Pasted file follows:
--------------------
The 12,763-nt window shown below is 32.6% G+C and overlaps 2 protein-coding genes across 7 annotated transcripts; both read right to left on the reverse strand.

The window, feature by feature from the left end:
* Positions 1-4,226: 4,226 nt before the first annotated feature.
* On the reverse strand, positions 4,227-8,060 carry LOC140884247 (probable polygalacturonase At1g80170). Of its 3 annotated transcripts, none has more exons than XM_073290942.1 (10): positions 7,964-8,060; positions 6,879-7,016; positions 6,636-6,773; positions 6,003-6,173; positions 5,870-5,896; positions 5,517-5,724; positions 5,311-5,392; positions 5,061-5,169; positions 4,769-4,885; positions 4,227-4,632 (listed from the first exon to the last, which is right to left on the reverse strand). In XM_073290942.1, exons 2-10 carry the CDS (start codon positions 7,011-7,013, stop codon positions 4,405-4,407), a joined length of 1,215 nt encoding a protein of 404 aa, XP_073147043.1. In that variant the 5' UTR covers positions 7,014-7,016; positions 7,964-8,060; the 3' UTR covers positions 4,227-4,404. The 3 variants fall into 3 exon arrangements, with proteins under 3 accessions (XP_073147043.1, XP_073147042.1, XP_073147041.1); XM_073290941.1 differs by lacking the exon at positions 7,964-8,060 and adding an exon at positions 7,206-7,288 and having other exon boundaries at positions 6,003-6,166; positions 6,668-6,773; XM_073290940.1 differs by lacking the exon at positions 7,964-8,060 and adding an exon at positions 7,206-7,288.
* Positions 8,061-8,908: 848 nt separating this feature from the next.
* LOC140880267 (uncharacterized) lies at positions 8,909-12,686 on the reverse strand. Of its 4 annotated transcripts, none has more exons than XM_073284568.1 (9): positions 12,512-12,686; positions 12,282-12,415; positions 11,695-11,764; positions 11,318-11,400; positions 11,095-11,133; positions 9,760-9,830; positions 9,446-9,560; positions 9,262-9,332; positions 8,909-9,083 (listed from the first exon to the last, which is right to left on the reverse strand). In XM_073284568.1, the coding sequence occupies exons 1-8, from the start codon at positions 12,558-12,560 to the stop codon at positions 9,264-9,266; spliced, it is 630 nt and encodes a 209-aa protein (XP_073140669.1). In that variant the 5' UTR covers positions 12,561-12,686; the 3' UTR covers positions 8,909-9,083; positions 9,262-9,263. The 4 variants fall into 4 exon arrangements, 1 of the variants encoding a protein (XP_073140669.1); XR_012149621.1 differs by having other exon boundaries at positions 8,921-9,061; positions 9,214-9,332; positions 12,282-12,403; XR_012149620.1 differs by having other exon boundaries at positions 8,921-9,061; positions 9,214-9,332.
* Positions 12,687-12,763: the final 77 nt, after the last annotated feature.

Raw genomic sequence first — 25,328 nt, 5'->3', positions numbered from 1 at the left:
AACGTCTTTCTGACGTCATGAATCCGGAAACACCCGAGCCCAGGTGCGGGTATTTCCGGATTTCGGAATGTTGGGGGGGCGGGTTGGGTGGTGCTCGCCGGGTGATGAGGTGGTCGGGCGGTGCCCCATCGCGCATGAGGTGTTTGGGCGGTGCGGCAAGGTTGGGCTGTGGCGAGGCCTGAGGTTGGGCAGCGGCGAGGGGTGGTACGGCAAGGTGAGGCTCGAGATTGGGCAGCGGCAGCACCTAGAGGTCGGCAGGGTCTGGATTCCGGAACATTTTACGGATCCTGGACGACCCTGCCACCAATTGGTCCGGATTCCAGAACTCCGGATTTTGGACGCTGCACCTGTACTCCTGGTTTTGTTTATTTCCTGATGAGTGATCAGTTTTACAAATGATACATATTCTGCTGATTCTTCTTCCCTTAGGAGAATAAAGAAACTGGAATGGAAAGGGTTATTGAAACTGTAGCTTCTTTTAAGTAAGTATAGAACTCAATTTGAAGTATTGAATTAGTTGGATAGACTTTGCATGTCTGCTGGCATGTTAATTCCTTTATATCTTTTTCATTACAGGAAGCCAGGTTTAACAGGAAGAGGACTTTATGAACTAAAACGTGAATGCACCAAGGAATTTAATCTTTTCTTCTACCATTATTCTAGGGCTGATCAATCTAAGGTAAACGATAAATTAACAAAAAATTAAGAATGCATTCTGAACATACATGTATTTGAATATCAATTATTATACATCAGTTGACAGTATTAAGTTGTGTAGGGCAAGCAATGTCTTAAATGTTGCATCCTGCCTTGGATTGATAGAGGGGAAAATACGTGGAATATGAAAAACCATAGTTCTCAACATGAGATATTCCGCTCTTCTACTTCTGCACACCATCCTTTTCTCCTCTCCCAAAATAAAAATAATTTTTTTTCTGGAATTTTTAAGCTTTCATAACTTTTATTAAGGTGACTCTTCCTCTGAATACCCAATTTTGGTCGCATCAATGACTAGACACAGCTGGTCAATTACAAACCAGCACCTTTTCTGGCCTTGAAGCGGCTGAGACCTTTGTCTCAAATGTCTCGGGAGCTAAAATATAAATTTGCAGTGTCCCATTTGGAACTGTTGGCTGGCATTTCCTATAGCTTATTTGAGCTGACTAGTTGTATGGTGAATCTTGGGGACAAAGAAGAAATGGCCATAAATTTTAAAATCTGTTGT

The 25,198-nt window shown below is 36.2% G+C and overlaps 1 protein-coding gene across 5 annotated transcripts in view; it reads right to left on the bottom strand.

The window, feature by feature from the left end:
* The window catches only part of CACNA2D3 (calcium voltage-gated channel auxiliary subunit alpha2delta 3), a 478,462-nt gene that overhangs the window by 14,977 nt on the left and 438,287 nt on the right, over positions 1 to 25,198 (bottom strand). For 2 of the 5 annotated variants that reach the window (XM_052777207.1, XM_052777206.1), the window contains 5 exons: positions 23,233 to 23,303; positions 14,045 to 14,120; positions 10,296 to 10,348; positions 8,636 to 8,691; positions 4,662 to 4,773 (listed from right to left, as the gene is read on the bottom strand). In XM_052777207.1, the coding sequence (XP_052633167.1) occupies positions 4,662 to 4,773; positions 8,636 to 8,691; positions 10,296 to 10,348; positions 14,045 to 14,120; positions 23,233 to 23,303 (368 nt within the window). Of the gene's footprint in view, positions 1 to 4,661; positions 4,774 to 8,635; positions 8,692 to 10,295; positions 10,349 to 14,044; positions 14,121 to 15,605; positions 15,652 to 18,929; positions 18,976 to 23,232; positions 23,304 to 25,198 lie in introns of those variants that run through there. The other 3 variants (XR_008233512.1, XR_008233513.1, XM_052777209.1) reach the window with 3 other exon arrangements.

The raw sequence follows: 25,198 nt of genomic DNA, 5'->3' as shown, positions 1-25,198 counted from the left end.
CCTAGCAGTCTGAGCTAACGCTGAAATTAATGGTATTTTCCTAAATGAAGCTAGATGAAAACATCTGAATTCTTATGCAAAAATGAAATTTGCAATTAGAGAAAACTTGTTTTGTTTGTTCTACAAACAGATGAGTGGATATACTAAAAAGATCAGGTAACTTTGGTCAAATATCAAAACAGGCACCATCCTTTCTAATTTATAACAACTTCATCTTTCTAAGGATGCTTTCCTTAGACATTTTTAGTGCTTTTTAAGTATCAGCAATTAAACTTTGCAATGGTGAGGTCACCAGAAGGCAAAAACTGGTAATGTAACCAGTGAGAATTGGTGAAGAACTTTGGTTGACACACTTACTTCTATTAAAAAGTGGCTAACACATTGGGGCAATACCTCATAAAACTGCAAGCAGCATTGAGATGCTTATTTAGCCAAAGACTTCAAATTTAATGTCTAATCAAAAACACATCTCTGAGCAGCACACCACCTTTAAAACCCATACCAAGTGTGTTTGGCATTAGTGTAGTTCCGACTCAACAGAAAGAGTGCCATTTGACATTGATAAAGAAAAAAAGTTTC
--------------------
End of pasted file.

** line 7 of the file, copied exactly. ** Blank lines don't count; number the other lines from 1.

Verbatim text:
* Positions 12,687-12,763: the final 77 nt, after the last annotated feature.